Careers in allied health and health care have been growing rapidly. For example, according to the Bureau of Labor Statistics (bls.gov, 2013), medical assistants have an anticipated 31 percent growth in employment between 2010 and 2020, while diagnostic medical sonographers are projected to experience a 44 percent employment growth within this same time frame.
Healthcare careers are typically more active than the average desk job, and generally involve a lot of person-to-person interaction. Licensed practical and vocational nurses, ultrasound technicians, respiratory therapists, phlebotomists, and other allied health employees often work directly with patients to collect health information, assist physicians with medical procedures and tests, and help patients take care of themselves/manage their well-being. As a result, jobs in allied health and healthcare can be both challenging and rewarding.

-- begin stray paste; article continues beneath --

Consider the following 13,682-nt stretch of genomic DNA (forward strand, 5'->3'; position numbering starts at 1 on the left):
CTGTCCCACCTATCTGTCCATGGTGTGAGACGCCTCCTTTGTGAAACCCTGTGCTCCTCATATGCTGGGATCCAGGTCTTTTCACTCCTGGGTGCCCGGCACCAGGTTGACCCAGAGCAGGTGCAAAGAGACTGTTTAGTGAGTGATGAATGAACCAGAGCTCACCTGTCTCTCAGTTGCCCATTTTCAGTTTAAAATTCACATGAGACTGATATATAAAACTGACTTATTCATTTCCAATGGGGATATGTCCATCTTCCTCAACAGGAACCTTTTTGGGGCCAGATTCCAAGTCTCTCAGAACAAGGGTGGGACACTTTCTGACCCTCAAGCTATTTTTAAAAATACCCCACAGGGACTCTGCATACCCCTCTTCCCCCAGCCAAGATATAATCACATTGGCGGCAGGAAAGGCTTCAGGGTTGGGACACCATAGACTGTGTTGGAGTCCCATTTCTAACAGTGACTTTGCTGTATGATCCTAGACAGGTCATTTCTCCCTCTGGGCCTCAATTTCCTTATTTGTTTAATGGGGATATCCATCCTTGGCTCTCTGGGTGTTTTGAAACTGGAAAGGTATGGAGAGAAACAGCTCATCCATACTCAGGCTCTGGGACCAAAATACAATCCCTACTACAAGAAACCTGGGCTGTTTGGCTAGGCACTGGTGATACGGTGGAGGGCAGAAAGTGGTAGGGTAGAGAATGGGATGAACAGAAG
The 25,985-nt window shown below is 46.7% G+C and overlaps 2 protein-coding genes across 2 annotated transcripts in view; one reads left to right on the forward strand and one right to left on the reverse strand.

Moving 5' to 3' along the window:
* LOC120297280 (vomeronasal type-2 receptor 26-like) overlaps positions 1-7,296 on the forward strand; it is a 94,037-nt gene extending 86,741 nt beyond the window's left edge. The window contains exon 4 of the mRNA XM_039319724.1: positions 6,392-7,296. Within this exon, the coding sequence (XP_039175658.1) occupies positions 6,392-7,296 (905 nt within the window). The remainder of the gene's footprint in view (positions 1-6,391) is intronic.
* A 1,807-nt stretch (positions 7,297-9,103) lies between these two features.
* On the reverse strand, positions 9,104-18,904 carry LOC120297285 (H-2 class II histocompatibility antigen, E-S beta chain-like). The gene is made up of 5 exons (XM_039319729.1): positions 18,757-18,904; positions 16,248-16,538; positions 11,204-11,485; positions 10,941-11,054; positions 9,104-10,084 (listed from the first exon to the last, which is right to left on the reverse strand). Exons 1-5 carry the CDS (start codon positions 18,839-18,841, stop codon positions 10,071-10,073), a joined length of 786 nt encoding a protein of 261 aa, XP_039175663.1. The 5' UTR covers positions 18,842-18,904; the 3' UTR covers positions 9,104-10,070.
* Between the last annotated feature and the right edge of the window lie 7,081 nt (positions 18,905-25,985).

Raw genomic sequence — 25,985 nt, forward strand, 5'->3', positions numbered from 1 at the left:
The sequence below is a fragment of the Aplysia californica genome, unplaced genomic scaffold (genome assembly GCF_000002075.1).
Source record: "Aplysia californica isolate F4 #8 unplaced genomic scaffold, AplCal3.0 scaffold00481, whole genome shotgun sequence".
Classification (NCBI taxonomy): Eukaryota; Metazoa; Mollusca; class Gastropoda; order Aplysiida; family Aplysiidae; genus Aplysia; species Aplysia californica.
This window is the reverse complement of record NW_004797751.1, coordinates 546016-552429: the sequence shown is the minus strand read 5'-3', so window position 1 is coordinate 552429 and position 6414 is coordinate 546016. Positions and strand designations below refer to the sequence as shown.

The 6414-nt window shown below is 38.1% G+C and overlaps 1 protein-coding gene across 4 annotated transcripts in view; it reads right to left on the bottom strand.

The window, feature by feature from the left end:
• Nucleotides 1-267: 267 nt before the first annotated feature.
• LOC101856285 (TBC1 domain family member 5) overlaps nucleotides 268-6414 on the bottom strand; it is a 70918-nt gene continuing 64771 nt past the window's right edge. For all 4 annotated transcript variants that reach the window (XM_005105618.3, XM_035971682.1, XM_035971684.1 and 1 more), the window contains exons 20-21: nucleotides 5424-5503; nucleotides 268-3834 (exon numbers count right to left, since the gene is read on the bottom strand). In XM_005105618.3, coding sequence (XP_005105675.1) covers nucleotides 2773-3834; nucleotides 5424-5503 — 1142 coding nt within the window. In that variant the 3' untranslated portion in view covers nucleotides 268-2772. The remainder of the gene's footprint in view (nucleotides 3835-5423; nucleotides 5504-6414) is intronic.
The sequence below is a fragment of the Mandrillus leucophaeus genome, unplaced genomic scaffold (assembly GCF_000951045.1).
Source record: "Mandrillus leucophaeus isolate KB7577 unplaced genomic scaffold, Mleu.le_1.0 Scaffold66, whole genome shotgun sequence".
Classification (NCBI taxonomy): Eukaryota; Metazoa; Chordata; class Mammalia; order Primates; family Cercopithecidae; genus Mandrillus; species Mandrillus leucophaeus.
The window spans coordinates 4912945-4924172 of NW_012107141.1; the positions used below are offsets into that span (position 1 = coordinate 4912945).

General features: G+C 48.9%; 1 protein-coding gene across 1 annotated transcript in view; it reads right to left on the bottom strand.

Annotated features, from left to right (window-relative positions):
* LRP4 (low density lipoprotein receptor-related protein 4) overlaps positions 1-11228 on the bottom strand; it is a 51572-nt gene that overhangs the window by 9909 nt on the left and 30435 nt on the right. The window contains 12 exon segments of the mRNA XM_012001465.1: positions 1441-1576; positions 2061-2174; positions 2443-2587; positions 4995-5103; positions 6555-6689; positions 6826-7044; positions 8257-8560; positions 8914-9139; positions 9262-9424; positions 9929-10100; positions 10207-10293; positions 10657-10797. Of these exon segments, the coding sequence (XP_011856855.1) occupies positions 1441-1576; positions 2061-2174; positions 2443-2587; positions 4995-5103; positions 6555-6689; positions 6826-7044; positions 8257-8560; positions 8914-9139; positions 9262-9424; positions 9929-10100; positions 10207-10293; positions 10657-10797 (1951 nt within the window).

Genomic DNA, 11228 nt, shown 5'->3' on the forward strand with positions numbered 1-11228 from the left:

People who are well-suited to health-related professions typically enjoy helping others directly on a daily basis, and are interested in chemistry and the biological sciences. For in-depth guides on numerous careers in health care, please see the pages below.